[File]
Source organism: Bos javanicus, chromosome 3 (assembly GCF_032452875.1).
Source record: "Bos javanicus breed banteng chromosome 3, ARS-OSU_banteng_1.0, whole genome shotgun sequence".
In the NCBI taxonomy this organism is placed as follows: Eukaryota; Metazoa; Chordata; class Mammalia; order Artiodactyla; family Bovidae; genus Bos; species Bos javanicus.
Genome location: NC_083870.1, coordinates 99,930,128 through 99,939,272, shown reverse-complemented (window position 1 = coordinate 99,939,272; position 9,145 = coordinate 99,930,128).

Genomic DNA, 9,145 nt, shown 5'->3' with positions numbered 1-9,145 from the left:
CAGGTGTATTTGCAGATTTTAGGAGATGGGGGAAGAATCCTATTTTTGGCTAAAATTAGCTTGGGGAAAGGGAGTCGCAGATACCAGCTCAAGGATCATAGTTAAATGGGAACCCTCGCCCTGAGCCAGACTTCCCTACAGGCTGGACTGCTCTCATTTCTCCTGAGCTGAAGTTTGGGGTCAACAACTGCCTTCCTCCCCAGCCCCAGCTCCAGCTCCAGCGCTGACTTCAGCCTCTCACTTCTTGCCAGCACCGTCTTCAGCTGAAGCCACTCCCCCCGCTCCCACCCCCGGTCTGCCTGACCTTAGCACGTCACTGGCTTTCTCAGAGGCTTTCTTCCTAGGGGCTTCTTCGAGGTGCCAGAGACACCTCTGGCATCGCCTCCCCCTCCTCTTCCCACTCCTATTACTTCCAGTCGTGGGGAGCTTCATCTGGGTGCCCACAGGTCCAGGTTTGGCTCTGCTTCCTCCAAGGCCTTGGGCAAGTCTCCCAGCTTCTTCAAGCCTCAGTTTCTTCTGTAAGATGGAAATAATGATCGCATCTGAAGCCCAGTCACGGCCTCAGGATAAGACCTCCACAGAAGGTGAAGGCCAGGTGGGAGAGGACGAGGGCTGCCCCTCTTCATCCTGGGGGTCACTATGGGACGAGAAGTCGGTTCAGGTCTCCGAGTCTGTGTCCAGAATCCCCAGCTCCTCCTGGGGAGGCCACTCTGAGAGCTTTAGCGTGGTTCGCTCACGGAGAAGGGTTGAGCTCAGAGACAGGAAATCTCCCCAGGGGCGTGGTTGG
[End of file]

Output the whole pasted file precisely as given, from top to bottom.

Source organism: Bos javanicus, chromosome 3 (assembly GCF_032452875.1).
Source record: "Bos javanicus breed banteng chromosome 3, ARS-OSU_banteng_1.0, whole genome shotgun sequence".
In the NCBI taxonomy this organism is placed as follows: Eukaryota; Metazoa; Chordata; class Mammalia; order Artiodactyla; family Bovidae; genus Bos; species Bos javanicus.
Genome location: NC_083870.1, coordinates 99,930,128 through 99,939,272, shown reverse-complemented (window position 1 = coordinate 99,939,272; position 9,145 = coordinate 99,930,128).

Genomic DNA, 9,145 nt, shown 5'->3' with positions numbered 1-9,145 from the left:
CAGGTGTATTTGCAGATTTTAGGAGATGGGGGAAGAATCCTATTTTTGGCTAAAATTAGCTTGGGGAAAGGGAGTCGCAGATACCAGCTCAAGGATCATAGTTAAATGGGAACCCTCGCCCTGAGCCAGACTTCCCTACAGGCTGGACTGCTCTCATTTCTCCTGAGCTGAAGTTTGGGGTCAACAACTGCCTTCCTCCCCAGCCCCAGCTCCAGCTCCAGCGCTGACTTCAGCCTCTCACTTCTTGCCAGCACCGTCTTCAGCTGAAGCCACTCCCCCCGCTCCCACCCCCGGTCTGCCTGACCTTAGCACGTCACTGGCTTTCTCAGAGGCTTTCTTCCTAGGGGCTTCTTCGAGGTGCCAGAGACACCTCTGGCATCGCCTCCCCCTCCTCTTCCCACTCCTATTACTTCCAGTCGTGGGGAGCTTCATCTGGGTGCCCACAGGTCCAGGTTTGGCTCTGCTTCCTCCAAGGCCTTGGGCAAGTCTCCCAGCTTCTTCAAGCCTCAGTTTCTTCTGTAAGATGGAAATAATGATCGCATCTGAAGCCCAGTCACGGCCTCAGGATAAGACCTCCACAGAAGGTGAAGGCCAGGTGGGAGAGGACGAGGGCTGCCCCTCTTCATCCTGGGGGTCACTATGGGACGAGAAGTCGGTTCAGGTCTCCGAGTCTGTGTCCAGAATCCCCAGCTCCTCCTGGGGAGGCCACTCTGAGAGCTTTAGCGTGGTTCGCTCACGGAGAAGGGTTGAGCTCAGAGACAGGAAATCTCCCCAGGGGCGTGGTTGG